On Friday Jan 9th, the TLC offered a series of 5 workshops on how to create an inclusive classroom. Hu, Amanda and Mary attended most of them and we’ve created a joint blog post.
Session 1. Teaching Inclusively: a Pedagogical Exploration
The first session of the day was “Teaching Inclusively: a Pedagogical Exploration” which Hu and Mary attended. Led by Katherine Ross, the session began by watching video clips of two college classes followed by an extensive discussion comparing and contrasting the two styles of instruction. We developed a list of characteristics of the more effective of the two including: create a sense of community; verify learning throughout the semester; engage students through technology; know your students; make the material relevant; articulate explicitly the learning objectives; and go to the place they are. Bottom line: good curriculum design creates an inclusive classroom
Here are some course design questions to ask oneself:
Who are we teaching?
What their concerns and needs?
What do they need or want to learn?
What big, interesting questions are we answering?
Is the desired learning visible?
is there a metacognitive organizational structure to the course?
Are the assignments and assessments (quizzes, tests, etc.) clearly targeted at the learning objectives? Are they weighted appropriately to the objectives?
Some of this material overlapped with other classes I’ve taken at the TLC such as Deep Learning, How to Conduct the First Day of Class, and others.
Session 3. Exploring the Inclusive Syllabus: What, Why and How
The third session of the day, “Exploring the Inclusive Syllabus: What, Why, and How,” was attended by Mary and Amanda and facilitated by Katherine Ross and Niki McInteer, a visiting professor teaching German Masterworks in Translation. The class highlighted ways to use the syllabus as a place to “set the tone” for an inclusive classroom. Suggestions included:
Using inclusive language like “you” and “we,”
Utilizing a “create your own” style grading scheme where students can choose among assignments and drop lowest scores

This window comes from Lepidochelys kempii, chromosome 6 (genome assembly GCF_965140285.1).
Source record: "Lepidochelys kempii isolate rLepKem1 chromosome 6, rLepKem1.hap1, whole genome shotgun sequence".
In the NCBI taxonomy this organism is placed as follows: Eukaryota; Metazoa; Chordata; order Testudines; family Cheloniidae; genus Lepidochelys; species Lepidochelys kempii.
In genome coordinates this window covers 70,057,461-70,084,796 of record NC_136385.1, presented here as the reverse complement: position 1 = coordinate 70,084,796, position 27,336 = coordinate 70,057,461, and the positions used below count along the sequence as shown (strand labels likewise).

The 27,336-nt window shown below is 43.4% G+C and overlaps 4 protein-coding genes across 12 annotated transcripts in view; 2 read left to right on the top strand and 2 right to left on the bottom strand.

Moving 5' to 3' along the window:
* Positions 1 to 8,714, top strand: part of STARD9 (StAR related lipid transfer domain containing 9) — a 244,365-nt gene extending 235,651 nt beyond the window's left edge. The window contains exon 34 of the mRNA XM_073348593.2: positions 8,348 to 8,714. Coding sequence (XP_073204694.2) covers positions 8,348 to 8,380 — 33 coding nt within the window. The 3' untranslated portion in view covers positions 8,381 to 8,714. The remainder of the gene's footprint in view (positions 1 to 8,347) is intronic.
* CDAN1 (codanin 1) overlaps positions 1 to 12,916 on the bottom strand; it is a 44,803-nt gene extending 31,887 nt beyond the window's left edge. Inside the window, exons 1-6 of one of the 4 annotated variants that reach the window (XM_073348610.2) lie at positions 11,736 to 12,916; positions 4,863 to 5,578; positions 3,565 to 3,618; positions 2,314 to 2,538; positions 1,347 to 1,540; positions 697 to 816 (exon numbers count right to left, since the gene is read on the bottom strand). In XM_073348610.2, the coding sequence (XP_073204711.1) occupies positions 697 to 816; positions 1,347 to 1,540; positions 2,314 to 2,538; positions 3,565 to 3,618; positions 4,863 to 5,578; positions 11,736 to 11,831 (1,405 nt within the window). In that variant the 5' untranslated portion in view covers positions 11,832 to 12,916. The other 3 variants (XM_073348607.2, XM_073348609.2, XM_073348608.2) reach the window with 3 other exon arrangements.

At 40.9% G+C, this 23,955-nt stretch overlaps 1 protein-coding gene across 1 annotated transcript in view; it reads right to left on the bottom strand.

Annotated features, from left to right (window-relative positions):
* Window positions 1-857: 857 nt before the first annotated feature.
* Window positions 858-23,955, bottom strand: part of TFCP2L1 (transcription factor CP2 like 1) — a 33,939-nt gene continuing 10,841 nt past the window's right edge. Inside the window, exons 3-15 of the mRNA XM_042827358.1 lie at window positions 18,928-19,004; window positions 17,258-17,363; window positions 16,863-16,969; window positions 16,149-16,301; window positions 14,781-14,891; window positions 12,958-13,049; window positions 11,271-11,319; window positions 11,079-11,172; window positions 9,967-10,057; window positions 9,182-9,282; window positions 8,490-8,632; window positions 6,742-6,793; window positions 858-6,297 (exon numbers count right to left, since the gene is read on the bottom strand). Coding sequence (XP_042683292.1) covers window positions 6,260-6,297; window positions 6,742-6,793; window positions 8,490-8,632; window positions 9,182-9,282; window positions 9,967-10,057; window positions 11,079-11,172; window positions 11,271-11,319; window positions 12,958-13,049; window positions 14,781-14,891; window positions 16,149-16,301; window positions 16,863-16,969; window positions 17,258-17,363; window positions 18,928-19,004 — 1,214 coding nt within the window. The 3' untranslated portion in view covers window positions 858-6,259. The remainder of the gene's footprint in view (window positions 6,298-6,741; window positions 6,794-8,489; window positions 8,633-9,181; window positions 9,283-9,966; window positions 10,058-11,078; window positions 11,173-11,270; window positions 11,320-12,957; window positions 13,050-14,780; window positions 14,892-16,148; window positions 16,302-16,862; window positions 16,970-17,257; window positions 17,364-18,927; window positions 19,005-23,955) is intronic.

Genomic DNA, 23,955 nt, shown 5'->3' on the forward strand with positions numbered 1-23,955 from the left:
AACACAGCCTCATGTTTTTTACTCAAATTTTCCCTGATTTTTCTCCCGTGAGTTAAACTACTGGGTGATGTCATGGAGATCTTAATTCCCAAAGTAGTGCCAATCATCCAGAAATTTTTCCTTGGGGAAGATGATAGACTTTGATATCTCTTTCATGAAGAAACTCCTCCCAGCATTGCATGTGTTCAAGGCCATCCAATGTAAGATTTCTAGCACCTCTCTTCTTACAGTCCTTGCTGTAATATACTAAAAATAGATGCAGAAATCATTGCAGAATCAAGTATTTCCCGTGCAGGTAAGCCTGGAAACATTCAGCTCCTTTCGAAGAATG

Including a complete course schedule
Creating a visually pleasing syllabus to entice students to read it
The session also included a brief tutorial on using Microsoft Publisher to build a visually appealing syllabus.
Session 4. Facilitating Difficult Discussions in the Classroom
The fourth session of the day was led by Anthropology professor and cultural anthropologist, Sherri Lawson Clark. This session began with each participant responding to one of four questions as a means of introduction. The questions included:
How do you define Diversity?
How many times today have you thought about your Diversity?
What is your Privilege?
What is a difficult topic you discuss in your class?
This led to a discussion of vocabulary around topics of diversity and some tools for facilitating difficult discussions in the classroom. The primary method discussed centered around addressing “the elephant in the room” at the start of any discussion. We also discussed a method that came up in the morning session, “meeting the students where they are.” Professor Clark uses Turning Point clickers, like the kits we check out to faculty and students, to get anonymous responses from students in her class. She also used the clickers as part of the workshop to shed light on current issues around diversity and inclusion in the US today.
Session 5. Working with International, Multilingual Readers and Writers
Session 5 was taught by Zak Lancaster from the English Department. International students come to us with different backgrounds that can strongly influence their English language skills. He divided this cohort into 3 groups: those who went to English-language high schools, those who’ve been learning English in school since the first grade and those who attended high school in the US. The group that attended high school in the US may have excellent command of the spoken language including slang and pop culture vocabulary, but have a less well developed command of the written language, while the former groups may have excellent command of the rules of grammar for written language, but lack verbal skills and vocabulary of the latter group. We talked in small groups and as a whole about the broad spectrum of ways in which to address errors in written and spoken English in classroom assignments.